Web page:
Blood flow to the skin provides nutrition to skin and regulates body heat through the constriction and dilation of blood vessels.
- Identify the factors involved in blood flow in the skin
- The small blood vessels in the skin contain muscles in their tunica media under the control of the sympathetic nervous system.
- Contraction or relaxation of these muscles leads to vasoconstriction and vasodilation respectively.
- This mechanism is used to alter loss of radiant heat, providing thermoregulation.
- anastomoses: The reconnection of two blood vessels that previously branched out.
- cutaneous: Of, relating to, existing on, or affecting the exterior skin, especially the cutis.
The skin contains a network of small blood vessels containing muscle fibers in their tunica media. These muscles are under the control of the sympathetic nervous system and provide an efficient means of thermoregulation through vasoconstriction and vasodilation.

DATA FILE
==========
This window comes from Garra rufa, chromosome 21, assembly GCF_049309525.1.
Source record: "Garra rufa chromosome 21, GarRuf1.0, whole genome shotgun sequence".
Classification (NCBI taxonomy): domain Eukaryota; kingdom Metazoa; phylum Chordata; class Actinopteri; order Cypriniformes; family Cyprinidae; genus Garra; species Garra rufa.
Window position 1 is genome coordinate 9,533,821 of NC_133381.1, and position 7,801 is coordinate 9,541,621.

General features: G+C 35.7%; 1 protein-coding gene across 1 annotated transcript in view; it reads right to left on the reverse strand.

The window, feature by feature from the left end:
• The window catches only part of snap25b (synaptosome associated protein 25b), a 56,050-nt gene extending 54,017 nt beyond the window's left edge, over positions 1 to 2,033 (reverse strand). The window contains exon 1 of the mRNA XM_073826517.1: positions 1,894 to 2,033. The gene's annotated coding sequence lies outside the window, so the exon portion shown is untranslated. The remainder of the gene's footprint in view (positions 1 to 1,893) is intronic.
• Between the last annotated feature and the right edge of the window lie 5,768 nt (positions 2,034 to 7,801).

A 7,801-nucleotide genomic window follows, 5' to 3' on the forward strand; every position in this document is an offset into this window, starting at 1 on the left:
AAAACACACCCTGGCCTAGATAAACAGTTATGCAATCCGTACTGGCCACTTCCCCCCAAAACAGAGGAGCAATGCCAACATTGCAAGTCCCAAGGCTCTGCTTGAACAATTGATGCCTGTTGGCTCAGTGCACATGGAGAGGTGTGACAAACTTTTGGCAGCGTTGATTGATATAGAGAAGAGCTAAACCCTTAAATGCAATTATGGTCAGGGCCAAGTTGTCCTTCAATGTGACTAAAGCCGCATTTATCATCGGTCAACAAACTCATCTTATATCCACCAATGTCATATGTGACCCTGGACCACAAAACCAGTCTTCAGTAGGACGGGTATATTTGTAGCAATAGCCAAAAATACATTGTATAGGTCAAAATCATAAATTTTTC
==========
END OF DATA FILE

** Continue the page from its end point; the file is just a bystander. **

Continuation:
When vasoconstricted, blood flow through the skin is reduced, so less core heat is lost. With restricted blood flow, the skin appears paler. When vasodilated, blood flow through the skin is increased, meaning more core heat can be lost through radiation. With increased blood flow, the skin appears red.
Arteriovenous anastomoses can be found in areas of the body exposed to maximal cooling, such as the hands, feet, nose, lips and ears. These richly innervated areas are called apical structures. The anastomoses connect cutaneous arterioles and venules directly, playing an important role in the reduction of blood flow in a cold environment.